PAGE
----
Kyrgyz writer, perestroika ally Aitmatov dies

BISHKEK Tue Jun 10, 2008 7:38pm BST

Kyrgyz author Chinghiz Aitmatov attends a news conference at the opening of the Moscow International Book Fair ''non/fiction'' in Moscow's Central House of Artists November 29, 2006. Aitmatov presented his new book ''When the Mountains fall (The Eternal Bride)''. REUTERS/Thomas Peter

Kyrgyz author Chinghiz Aitmatov attends a news conference at the opening of the Moscow International Book Fair ''non/fiction'' in Moscow's Central House of Artists November 29, 2006. Aitmatov presented his new book ''When the Mountains fall (The Eternal Bride)''.

Credit: Reuters/Thomas Peter

BISHKEK (Reuters) - Kyrgyz writer Chinghiz Aitmatov, an intellectual who helped bring about Soviet leader Mikhail Gorbachev's perestroika, died in Germany on Tuesday at the age of 79, the Kyrgyz president's office said.

Born in a tiny Kyrgyz village in 1928, he won a number of literary awards during the Soviet era and also became a senior Soviet and Kyrgyz diplomat.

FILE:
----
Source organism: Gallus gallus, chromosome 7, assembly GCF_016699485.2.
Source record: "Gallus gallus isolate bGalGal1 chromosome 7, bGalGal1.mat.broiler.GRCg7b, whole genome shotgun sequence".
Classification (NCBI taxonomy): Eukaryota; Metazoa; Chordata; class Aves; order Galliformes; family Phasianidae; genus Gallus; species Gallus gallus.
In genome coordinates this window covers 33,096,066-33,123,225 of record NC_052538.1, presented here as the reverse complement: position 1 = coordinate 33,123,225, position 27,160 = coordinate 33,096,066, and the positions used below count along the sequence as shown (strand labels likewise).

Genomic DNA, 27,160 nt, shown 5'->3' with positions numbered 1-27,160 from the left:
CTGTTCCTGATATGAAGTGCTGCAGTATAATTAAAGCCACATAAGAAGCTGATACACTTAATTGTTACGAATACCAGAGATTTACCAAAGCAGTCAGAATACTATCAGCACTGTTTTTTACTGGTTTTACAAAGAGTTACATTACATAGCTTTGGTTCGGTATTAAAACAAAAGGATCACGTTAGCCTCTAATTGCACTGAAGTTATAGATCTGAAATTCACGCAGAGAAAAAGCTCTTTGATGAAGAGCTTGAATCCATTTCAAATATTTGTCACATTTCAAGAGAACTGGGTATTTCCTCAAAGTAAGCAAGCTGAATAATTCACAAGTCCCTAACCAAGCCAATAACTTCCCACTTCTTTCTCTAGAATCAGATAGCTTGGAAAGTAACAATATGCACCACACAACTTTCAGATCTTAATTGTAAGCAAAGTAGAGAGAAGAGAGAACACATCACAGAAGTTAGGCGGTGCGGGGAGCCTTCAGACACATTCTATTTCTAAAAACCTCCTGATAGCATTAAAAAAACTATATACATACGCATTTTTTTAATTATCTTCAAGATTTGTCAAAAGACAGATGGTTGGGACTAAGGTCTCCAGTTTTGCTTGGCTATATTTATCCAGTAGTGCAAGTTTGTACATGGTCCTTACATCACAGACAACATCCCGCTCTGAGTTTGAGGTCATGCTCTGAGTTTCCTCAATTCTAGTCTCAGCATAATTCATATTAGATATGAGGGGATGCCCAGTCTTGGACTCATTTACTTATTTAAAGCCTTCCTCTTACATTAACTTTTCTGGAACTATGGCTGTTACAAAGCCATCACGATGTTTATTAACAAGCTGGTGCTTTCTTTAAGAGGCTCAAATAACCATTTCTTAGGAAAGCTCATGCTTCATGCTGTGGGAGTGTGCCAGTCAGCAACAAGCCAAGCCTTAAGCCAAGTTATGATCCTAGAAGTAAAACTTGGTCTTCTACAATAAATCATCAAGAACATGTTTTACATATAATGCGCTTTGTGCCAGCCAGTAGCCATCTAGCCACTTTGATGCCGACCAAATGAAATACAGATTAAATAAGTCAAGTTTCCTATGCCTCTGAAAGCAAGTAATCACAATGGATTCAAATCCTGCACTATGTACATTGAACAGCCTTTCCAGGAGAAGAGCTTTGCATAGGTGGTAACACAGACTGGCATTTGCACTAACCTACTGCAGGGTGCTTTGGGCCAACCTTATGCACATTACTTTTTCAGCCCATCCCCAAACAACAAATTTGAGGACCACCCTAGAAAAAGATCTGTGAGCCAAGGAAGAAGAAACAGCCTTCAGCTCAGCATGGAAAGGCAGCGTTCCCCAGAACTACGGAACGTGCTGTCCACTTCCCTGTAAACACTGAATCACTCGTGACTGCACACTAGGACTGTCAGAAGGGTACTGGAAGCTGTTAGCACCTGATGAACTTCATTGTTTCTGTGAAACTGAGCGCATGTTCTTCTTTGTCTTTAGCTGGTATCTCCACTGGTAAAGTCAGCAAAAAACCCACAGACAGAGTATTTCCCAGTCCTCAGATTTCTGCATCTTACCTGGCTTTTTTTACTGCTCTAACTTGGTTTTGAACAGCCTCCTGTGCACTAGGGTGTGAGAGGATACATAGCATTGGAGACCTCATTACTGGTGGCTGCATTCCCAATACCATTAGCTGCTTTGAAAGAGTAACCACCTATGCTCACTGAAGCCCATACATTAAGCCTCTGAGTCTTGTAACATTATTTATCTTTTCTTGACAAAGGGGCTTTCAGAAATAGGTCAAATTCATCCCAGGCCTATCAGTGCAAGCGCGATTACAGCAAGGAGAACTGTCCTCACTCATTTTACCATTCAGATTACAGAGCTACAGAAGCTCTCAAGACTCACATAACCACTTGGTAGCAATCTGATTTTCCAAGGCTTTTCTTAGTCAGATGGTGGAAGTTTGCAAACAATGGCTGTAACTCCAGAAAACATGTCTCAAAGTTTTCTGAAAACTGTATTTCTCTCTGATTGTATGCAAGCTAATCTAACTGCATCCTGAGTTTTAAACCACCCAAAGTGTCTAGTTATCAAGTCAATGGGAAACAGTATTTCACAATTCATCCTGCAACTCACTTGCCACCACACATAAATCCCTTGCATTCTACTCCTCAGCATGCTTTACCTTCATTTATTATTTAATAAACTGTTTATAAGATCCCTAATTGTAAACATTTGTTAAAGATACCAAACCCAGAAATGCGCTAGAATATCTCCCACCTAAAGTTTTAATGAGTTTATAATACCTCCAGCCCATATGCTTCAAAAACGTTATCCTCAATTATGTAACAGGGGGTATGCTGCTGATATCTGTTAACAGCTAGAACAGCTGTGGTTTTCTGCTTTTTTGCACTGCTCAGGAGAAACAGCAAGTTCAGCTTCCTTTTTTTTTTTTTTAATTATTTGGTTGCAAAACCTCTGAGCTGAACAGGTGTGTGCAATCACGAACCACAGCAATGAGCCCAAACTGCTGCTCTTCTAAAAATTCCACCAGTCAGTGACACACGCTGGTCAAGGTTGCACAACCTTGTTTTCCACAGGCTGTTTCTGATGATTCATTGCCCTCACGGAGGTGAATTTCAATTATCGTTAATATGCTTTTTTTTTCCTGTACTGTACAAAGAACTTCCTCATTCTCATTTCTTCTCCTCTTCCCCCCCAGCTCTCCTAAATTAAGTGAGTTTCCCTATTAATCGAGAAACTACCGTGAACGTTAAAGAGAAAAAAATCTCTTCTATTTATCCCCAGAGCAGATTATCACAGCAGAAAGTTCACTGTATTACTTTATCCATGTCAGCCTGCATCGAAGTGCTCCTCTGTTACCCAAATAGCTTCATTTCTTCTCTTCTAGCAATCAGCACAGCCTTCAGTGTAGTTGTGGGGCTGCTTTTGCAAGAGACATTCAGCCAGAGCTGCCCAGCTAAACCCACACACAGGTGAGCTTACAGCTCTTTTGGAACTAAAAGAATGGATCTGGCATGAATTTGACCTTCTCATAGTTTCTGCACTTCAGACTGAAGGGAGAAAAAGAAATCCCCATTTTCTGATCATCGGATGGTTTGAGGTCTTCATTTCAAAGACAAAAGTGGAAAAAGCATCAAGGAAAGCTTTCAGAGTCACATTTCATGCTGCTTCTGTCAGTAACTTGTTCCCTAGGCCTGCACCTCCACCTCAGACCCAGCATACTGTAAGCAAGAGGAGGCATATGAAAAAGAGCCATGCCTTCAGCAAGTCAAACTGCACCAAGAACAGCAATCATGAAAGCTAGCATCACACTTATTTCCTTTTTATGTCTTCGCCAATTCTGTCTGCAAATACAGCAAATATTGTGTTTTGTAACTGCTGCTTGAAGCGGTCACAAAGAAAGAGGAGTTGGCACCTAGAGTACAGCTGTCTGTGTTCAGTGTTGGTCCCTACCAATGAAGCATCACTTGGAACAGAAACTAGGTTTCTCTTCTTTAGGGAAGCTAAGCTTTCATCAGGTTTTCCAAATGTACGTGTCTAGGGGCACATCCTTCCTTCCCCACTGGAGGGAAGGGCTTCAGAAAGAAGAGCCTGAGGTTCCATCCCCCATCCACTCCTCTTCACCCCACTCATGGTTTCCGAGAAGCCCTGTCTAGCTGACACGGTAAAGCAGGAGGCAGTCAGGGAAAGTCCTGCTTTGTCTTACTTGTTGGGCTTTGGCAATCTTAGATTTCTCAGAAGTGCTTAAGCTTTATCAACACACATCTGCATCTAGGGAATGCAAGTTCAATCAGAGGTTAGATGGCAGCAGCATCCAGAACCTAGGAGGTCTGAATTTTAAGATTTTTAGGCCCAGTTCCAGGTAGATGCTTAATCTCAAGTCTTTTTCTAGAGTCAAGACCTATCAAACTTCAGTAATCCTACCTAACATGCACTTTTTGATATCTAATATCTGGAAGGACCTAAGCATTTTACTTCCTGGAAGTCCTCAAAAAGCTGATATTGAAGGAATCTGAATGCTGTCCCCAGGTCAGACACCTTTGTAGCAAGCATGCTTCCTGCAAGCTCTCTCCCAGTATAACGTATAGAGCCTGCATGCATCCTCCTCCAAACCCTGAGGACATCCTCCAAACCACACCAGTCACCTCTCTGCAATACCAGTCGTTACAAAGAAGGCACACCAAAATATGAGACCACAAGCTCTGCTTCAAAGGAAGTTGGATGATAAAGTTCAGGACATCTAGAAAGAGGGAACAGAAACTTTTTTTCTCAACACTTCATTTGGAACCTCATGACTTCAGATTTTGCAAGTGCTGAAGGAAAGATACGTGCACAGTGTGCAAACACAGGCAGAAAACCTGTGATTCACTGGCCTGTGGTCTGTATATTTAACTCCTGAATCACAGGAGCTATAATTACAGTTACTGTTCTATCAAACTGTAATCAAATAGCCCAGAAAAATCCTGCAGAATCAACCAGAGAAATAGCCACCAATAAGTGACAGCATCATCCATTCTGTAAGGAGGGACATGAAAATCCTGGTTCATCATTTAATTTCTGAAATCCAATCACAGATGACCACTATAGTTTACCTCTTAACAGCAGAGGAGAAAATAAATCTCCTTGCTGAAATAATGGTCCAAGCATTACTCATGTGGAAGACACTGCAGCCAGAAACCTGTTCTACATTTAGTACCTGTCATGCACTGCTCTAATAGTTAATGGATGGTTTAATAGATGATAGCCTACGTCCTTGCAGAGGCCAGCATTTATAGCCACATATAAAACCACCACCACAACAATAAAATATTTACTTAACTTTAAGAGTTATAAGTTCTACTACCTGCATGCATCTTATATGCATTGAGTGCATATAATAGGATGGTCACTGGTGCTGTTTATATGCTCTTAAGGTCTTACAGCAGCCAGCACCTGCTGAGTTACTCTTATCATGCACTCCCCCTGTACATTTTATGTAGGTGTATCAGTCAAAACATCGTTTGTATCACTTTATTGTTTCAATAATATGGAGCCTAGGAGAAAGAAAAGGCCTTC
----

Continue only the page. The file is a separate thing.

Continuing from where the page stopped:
Among his best known works were "Jamilia" and "The Day Lasts More Than a Hundred Years." His novels often interwove popular myths and folktales to create allegorical themes populated with down-to-earth characters.

Aitmatov's father was a victim of one of Soviet dictator Josef Stalin's purges. He was executed in 1938 as an "enemy of the people" after being found guilty of "bourgeois nationalism."

Aitmatov embraced Gorbachev's "perestroika" campaign of openness and new political thinking launched in the mid-1980s. In the dying days of the Soviet Union Gorbachev appointed Aitmatov Soviet ambassador to Belgium, Holland and Luxembourg.

After the Soviet Union's demise in 1991, Aitmatov served as Kyrgyzstan's envoy to the Benelux, France, NATO and UNESCO.

The Ataturk Culture, Language and History High Agency of Turkey set up a special committee earlier this year to nominate Aitmatov, of Turkic descent, for the Nobel prize in literature.

His native Kyrgyzstan had declared 2008 "The Year of Aitmatov."

Last month the writer was rushed to a German clinic with acute kidney failure.

(Reporting by Olga Dzyubenko; Writing by Dmitry Solovyov; Editing by Matthew Jones)

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